That thing with Evil Hat Productions is not an isolated case. Look:
Again, note the similar wording: “Why, why should I be forced to act like I’m off my meds?”
Obviously this is not a question about game rules or what Sanity Loss implies in that game context. There’s clearly some distress in that question. This implies someone (the GM) was “forcing” the player (and it seems clear the ‘I’ refers to the player, not the character) to act like he was off his meds, so the correct question should have been “Why, why are YOU forcing me to act like I’m off my meds?” Honestly, with what kind of weirdos are you guys playing? Why are you trying to prove Jack Chick right?
The answer to that questions is: No, you, the player, are not forced to act like —that is, perform or emote— like you are off your meds. Sanity Loss is a character’s (that list of numbers you have on that paper) trait, and it has roleplaying consequences (your character may eventually be lost,) but most of these are mechanical or play-related consequences. And nobody is, or should be, forcing you to act like a gibbering idiot, although if you are a good/entertaining actor be my guest and act.
This is not so difficult to understand: roleplaying is not method acting. You say what your character does, and if your character is mentally crippled for some reason, you may be forced to say what your character has to do (or passively watch as your character acts like a madman,) or limited in what he/she can do (“e.g. sorry but you can’t bravely go into the dark cave, your character is claustrophobic”,) but that’s it, you don’t have to perform anything.
5 thoughts on “Stop trying to prove Jack Chick right you weirdos”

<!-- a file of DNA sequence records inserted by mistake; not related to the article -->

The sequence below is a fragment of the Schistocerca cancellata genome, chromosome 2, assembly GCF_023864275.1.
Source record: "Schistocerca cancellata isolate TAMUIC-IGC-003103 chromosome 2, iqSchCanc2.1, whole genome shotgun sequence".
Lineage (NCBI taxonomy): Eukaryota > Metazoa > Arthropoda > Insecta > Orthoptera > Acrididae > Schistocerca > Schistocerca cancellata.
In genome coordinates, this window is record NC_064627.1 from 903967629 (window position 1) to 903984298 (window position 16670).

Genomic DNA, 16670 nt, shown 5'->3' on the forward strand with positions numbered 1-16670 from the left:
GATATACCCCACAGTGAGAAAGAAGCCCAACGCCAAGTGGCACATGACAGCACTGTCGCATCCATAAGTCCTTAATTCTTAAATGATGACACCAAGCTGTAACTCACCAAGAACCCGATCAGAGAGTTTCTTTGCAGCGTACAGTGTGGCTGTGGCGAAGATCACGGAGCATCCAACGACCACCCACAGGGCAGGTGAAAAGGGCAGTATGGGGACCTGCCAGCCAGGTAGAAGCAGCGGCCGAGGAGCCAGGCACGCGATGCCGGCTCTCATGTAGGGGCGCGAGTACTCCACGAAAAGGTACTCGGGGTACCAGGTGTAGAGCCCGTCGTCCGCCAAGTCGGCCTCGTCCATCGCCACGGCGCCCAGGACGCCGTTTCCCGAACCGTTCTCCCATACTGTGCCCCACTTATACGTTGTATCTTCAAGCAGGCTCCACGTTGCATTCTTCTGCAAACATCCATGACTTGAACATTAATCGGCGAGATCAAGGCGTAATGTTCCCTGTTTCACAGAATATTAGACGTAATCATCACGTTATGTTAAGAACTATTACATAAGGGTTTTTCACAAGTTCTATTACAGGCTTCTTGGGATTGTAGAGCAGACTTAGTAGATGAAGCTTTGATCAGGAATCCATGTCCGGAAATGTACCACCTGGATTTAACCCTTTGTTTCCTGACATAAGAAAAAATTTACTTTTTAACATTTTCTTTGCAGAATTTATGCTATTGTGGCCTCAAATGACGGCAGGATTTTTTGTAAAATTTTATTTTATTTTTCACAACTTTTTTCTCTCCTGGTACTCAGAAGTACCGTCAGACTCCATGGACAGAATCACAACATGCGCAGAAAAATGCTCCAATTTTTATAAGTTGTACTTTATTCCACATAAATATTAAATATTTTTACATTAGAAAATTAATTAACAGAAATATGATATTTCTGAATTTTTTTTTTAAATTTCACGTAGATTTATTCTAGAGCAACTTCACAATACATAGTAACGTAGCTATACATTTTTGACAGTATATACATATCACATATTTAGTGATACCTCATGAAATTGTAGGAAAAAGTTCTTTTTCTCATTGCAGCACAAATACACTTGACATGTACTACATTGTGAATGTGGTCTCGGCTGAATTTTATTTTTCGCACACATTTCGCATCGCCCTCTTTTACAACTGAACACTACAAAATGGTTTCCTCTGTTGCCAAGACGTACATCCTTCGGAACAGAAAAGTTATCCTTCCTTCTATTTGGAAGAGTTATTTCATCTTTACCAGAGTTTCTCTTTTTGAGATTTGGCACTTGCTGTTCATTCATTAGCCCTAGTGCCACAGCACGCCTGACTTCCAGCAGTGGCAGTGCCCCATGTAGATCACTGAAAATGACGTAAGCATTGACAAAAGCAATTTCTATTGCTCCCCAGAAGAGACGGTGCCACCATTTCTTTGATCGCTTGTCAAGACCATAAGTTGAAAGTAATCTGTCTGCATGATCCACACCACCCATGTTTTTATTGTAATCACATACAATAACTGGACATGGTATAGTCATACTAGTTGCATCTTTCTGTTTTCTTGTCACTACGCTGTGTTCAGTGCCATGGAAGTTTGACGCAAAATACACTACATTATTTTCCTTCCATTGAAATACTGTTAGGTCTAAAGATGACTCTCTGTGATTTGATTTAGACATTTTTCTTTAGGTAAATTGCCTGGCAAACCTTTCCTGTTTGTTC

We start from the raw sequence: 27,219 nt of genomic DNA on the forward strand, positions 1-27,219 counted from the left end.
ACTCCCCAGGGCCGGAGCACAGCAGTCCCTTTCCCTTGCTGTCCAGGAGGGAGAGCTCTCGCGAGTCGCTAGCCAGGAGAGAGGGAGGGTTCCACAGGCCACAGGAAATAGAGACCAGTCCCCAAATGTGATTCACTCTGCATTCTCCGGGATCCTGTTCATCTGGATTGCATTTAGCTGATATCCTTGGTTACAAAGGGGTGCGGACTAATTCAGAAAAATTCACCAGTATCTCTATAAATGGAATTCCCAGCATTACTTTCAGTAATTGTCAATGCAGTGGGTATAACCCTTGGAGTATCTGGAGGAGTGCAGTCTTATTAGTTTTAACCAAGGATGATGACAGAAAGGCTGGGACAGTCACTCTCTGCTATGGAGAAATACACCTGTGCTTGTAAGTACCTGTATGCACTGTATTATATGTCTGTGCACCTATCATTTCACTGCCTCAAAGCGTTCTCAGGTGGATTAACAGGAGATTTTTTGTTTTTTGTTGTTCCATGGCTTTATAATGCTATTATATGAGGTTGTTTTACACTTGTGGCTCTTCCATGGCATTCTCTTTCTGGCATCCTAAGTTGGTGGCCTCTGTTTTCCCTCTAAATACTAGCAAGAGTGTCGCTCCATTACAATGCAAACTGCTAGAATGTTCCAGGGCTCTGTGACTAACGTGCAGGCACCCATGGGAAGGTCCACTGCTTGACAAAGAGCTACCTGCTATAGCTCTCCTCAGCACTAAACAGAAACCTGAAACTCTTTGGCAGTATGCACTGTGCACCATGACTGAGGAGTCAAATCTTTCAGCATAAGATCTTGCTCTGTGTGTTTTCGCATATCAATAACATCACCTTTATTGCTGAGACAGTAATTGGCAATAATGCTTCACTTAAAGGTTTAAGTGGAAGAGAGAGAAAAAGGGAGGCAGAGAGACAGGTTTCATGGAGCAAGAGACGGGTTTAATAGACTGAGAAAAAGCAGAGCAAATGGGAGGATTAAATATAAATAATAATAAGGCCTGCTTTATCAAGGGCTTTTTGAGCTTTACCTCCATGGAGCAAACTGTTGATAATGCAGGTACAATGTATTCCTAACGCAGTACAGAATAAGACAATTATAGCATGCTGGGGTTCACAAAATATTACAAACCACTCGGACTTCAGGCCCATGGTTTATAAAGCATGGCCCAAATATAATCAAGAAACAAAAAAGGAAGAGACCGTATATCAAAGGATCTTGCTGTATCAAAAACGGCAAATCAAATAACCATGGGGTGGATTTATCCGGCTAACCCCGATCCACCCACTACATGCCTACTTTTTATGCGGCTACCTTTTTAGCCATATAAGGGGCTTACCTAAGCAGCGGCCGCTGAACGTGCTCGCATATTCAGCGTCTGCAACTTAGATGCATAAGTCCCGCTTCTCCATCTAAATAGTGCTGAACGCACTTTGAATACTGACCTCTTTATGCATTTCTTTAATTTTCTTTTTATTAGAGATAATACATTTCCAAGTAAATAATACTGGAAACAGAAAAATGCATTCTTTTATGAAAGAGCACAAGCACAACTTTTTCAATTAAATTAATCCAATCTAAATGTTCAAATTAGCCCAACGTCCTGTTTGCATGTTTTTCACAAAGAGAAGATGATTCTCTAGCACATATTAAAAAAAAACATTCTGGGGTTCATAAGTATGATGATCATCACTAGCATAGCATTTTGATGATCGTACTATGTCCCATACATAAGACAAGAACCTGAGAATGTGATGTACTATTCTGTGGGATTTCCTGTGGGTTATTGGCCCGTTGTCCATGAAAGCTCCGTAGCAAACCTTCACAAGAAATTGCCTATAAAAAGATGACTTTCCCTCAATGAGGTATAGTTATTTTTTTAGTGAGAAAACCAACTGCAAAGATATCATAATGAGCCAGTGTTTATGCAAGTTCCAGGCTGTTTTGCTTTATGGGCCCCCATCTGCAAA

My character lights his weapon, and he prepares to burn down the “gaming” community. Will the game master require a roll?
https://randomc.net/image/Pumpkin Scissors/Pumpkin Scissors – 15 – Large 03.jpg
The whole point of FATE was to provide to support non-combat systems and thus avoid the need to be a method actor. “I use diplomacy to construct a historical counteragument,” says the player. “You wanna roleplay that?” says the pervy GM, “There’s a Fate Point in it for you…” “Nah, keep your filthy Fate point. I’m rolling the dice.” The whole point of mapping out social encounters wasn’t to get ghey with the Forsoothing and Forwithing.
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Might be a generation thing. I am 35 and don’t remember those jack chick anti d and d things. I have only vaguely heard of them in legend and lore. Also the dumb White Wolf story games were a heavier influence on my generation then old school d and d.
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Of course, that’s also how I know of him (I’m even younger than you are.) It’s part of D&D ancient story, of that moral panic about teenagers killing themselves, satanic panic, etc. In terms of sales numbers, probably the best thing that happened to D&D (although it forced them to tone down the games a bit I guess.) Now, Jack Chick is more a meme than anything else.